I thought I rated it and wrote at least one more note, but I was wrong. It works tumbler, western or gong fu, but I get the most bang for my buck gong fu or tumbler. Shorter steeps are better for it because it does have some bitterness and astringency like the woody core of an overripe peach. I would have rated it in the higher 90s when I was first getting into dancongs, but now it’s between an 80-90. I still have the same 50 gram bag that I did all those years ago, and I’m not close to finishing it. I’d be happy to share, but I’m happy I’ve got some left over. It’s one of the most reliably good and consistent dancongs I’ve got though, and the least tricky to brew. I occasionally get overwhelmed by it’s strength or sharpness, though it’s easily one of the more balanced Dan Congs I’ve had.

Flavors: Astringent, Bitter, Floral, Honey, Lychee, Mineral, Orchid, Peach, Resin, Smoke, Smooth, Sweet, Tropical Fruit, Wet Rocks, Wood

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First Off, Current Targets:

Whispering Pines Alice
Grand Crew Teas
Wuyi Origins Jin Jun Mei Sampler
What-Cha Jin Jun Mei
Good Luxurious Work Teas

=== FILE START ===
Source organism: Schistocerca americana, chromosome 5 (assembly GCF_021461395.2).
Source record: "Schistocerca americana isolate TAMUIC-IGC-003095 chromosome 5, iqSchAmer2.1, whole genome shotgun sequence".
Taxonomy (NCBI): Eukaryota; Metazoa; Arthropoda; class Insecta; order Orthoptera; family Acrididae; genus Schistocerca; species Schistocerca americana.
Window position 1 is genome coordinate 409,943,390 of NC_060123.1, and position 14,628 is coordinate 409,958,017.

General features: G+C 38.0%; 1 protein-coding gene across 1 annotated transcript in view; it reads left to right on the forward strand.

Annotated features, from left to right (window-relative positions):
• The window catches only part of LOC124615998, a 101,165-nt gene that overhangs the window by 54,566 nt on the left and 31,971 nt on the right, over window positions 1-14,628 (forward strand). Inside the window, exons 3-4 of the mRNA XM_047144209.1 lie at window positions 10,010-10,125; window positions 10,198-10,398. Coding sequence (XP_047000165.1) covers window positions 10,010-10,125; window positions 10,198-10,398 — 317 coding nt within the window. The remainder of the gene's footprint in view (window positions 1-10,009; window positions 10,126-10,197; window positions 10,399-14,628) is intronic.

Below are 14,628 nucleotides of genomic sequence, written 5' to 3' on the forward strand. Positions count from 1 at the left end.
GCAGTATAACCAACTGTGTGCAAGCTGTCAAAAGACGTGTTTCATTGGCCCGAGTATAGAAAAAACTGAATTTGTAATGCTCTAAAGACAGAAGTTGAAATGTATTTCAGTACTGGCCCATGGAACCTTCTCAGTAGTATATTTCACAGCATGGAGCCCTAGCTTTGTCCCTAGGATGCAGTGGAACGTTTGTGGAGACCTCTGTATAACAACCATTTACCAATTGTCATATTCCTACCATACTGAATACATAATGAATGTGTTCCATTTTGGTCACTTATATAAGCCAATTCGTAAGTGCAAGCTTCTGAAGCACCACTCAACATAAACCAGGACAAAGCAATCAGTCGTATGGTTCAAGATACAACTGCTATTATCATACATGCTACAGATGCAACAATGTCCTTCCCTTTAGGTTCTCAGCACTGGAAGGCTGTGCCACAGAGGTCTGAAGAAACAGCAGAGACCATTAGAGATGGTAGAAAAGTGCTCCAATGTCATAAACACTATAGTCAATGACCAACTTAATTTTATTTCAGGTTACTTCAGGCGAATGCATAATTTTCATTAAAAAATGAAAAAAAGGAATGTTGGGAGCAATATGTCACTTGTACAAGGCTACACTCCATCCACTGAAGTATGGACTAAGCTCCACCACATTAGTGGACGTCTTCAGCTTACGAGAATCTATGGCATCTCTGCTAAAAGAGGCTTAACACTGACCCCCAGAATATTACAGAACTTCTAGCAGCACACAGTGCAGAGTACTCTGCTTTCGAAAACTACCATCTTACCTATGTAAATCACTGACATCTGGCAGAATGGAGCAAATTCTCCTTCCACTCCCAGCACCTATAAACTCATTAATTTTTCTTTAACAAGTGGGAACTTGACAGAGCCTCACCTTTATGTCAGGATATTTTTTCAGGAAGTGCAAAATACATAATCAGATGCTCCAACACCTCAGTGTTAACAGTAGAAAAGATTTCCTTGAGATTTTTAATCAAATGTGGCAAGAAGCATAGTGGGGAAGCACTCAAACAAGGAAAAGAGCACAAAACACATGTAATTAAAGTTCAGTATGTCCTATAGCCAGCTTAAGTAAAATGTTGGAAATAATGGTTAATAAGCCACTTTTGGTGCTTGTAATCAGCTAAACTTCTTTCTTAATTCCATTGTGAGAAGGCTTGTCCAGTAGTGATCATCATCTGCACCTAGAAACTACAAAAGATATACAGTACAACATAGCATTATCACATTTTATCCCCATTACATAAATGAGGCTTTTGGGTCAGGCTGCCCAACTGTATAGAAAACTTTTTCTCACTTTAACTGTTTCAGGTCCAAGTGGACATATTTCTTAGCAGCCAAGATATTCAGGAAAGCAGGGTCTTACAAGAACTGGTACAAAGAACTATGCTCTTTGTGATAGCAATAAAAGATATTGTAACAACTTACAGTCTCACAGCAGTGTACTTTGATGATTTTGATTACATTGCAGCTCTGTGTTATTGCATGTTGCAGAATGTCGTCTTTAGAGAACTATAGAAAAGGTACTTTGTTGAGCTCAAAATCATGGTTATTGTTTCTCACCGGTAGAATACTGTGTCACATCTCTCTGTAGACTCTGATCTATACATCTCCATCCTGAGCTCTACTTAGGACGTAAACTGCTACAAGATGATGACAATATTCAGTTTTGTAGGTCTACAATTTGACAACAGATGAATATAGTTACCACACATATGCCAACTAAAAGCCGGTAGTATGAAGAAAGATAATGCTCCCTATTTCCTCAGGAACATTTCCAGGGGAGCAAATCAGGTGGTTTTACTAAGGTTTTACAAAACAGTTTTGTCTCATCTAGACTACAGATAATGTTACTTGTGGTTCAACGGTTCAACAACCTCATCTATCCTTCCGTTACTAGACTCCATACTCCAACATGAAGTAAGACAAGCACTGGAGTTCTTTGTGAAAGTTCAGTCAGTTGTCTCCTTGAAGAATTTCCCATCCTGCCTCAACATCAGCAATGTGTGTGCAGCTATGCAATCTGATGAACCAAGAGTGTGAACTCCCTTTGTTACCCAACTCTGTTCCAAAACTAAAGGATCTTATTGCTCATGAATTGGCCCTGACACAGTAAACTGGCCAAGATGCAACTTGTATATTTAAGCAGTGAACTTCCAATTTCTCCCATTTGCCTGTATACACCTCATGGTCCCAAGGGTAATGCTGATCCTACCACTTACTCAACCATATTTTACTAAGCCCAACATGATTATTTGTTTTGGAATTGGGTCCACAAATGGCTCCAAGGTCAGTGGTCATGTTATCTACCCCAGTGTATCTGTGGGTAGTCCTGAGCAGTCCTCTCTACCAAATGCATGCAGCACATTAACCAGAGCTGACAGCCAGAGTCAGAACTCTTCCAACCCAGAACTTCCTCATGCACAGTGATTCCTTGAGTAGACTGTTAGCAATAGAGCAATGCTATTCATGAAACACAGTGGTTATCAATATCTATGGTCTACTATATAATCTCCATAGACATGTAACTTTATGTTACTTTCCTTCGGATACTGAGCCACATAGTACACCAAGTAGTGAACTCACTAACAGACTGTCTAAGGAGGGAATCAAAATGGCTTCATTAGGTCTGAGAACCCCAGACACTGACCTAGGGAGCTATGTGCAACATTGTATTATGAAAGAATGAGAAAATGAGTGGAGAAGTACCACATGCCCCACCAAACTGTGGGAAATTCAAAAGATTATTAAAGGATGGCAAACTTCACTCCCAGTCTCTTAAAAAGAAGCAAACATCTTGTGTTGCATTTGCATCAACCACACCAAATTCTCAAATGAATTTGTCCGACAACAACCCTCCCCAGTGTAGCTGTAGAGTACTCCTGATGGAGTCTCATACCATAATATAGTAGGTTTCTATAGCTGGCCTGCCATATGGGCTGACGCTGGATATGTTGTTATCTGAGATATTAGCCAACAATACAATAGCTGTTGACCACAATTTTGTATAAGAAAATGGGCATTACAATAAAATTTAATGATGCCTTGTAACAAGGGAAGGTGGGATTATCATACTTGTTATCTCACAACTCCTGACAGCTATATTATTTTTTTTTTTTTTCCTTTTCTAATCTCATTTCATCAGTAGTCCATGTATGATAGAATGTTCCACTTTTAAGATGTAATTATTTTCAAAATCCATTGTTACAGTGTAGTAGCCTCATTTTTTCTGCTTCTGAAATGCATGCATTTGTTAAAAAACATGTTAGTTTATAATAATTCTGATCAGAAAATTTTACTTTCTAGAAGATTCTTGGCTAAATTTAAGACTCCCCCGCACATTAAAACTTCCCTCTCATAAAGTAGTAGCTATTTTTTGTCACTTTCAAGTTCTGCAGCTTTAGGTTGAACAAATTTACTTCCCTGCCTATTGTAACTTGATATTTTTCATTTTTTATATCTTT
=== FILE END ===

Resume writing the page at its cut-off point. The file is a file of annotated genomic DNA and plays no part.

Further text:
A good Qilan
Best Sachet Teas

Dislikes: Heavy Tannin, Astringency, Bitterness, or Fake Flavor, Overly herby herbal or aged teas

Picky with: Higher Oxidation Oolongs, Red Oolongs (Some I love, others give me headaches or are almost too sweet), Mint Teas

Currently, my stash is overflowing. Among my favorites are What-Cha’s Lishan Black, Amber Gaba Oolong, Lishan Oolong, Qilan Oolong, White Rhino, Kenya Silver Needle, Tong Mu Lapsang Black (Unsmoked); Whispering Pines Alice, Taiwaneese Assam, Wang’s Shanlinxi, Cuifeng, Dayuling; Beautiful Taiwan Tea Co.“Old Style” Dong Ding, Mandala Milk Oolong


I am an MSU graduate, and current alternative ed. high school social studies and history teacher. I formerly minored in anthropology, and I love Egyptian and classical history. I love to read, write, draw, paint, sculpt, fence(with a sword), practice calisthenics on rings, lift weights, workout, relax, and drink a cuppa tea…or twenty.

I’ve been drinking green and black teas ever since I was little living in Hawaii. Eastern Asian influence was prominent with my friends and where I grew up, so I’ve been exposed to some tea culture at a young age. I’ve come a long way since I began on steepster and now drink most teas gong fu, especially oolong. Any tea that is naturally creamy, fruity, or sweet without a lot of added flavoring ranks as a must have for me. I also love black teas and dark oolongs with the elusive “cocoa” note. My favorites are lighter Earl Greys, some white teas like What-Cha’s Kenyan offerings, most Hong-Cha’s, darker Darjeelings, almost anything from Nepal, Green Shan Lin Xi’s, and Greener Dong Dings. I’m in the process of trying Alishan’s. I also tend to really enjoy Yunnan Black or Red teas and white teas. I’m pickier with other teas like chamomile, green teas, and Masalas among several.

I used to give ratings, but now I only rate teas that have a strong impression on me. If I really like it, I’ll write it down.

I’ll enjoy a tea almost no matter what, even if the purpose is more medicinal, for it is my truest vice and addiction.


Michigan, USA